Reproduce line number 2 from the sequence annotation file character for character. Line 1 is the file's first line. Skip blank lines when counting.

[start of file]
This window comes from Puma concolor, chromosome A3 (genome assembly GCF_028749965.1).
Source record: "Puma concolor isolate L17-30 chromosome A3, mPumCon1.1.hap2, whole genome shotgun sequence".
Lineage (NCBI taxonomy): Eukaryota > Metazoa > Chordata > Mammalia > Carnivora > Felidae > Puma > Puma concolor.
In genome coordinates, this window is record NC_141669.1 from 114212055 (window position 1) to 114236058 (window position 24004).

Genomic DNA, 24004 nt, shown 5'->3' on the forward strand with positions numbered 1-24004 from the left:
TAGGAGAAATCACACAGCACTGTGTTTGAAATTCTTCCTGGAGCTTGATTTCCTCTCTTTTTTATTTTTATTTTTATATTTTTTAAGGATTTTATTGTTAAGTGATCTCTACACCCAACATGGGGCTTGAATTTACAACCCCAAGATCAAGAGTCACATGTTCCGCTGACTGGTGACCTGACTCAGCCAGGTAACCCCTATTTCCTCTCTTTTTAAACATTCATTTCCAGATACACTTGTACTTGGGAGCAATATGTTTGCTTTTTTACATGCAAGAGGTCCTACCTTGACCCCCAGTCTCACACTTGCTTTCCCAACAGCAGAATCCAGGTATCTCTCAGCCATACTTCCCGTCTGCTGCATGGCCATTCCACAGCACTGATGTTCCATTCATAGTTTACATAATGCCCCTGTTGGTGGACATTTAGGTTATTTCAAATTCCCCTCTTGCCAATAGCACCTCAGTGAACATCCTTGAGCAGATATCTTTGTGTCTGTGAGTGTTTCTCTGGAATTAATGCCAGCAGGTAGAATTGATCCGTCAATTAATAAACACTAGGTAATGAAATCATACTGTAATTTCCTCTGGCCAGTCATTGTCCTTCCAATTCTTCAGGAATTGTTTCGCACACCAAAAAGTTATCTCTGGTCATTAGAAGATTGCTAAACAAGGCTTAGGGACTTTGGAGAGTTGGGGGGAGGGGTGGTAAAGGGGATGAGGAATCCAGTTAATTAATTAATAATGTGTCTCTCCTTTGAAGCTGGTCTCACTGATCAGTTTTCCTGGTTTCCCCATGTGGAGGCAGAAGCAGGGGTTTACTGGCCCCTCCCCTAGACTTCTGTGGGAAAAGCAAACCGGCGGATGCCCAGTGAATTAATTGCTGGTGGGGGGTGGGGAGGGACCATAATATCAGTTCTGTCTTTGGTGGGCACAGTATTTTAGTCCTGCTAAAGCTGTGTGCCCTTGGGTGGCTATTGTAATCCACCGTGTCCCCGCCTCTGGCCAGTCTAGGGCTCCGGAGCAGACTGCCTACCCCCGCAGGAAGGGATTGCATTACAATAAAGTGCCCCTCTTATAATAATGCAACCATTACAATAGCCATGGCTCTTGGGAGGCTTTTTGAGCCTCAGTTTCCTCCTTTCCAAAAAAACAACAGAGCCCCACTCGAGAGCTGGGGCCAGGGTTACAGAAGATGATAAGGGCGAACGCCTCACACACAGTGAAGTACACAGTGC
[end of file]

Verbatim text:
Source record: "Puma concolor isolate L17-30 chromosome A3, mPumCon1.1.hap2, whole genome shotgun sequence".